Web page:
Obesity surgery up tenfold in england


Obesity surgery up tenfold in england

The number of NHS operations for bariatric or weight loss surgery has increased tenfold in England since 2000 say researchers, who suggest the main reason is because obese patients are more aware of it as a viable treatment option.

Researchers at Imperial College London conducted their observational population cohort study, which covered all the people who had a first elective bariatric procedure under the NHS in England between April 2000 and March 2008, and published their findings in the 26 August online issue of the British Medical Journal, BMJ.

There are three main types of bariatric procedure: primary gastric bypass, where the surgeon re-routes the small intestines to a small stomach pouch; gastric banding, where the surgeon reduces the size of the stomach with a surgical band; and sleeve gastrectomy which involves removing a part of the stomach.

More and more of these procedures are now being done laparoscopically, that is via "keyhole".

Using the Hospital Episode Statistics database, the researchers found a total of 6,953 bariatric procedures were carried out under the NHS in England between April 2000 and March 2008. The number rose more than ten-fold from 238 in 2000 to 2,543 in 2007.

The researchers also looked at outcomes, such as deaths recorded 30 days and one year after surgery, and how long patients stayed in hospital and if there were any unplanned further hospital stays.

They found fewer deaths among patients who had gastric banding and also shorter hospital stays and fewer unplanned readmissions compared to those who had gastric bypass.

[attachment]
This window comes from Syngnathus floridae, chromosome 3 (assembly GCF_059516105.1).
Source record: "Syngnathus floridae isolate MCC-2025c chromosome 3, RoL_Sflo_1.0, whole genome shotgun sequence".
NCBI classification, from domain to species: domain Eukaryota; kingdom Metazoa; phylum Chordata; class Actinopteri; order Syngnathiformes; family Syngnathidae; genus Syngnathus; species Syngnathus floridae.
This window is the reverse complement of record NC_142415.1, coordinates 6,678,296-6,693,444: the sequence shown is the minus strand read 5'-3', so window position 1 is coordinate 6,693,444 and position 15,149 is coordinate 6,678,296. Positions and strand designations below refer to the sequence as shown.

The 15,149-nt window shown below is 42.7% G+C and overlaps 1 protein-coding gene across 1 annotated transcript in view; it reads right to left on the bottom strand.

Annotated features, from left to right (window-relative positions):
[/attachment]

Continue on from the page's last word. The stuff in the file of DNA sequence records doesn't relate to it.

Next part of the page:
People who already had other complications also fared less well than those who did not.

The proportion of procedures performed laparoscopically went up from 28 per cent in 2000 to 75 per cent in 2007, suggesting, said the researchers, that laparoscopy has been introduced in a safe manner into the NHS.

Bariatric procedures are usually performed on people who are dangerously obese. The aim is to help them reduce weight by reducing the size of the stomach so they eat less.

The operation has received much publicity in the UK in recent years, much of it because of celebrities like Fern Britton, who revealed in 2008 that she had shed more than five stones after having gastric band surgery in 2006.

Research shows that bariatric surgery reduces the risk of death, hospital admission and long term cost to the health service.

NICE (the National Institute for Health and Clinical Excellence) recommends it for people who are morbidly obese, that is with a body mass index (BMI) of 40 and higher (or 35, if they also have a medical condition that could be improved if they lost weight), for whom all non-surgical ways of losing weight have failed.

"Introduction of laparoscopic bariatric surgery in England: observational population cohort study."

Elaine M Burns, Haris Naseem, Alex Bottle, Antonio Ivan Lazzarino, Paul Aylin, Ara Darzi, Krishna Moorthy, and Omar Faiz.

BMJ 2010; 341:c4296

Published online 26 August 2010

DOI: 10.1136/bmj.c4296

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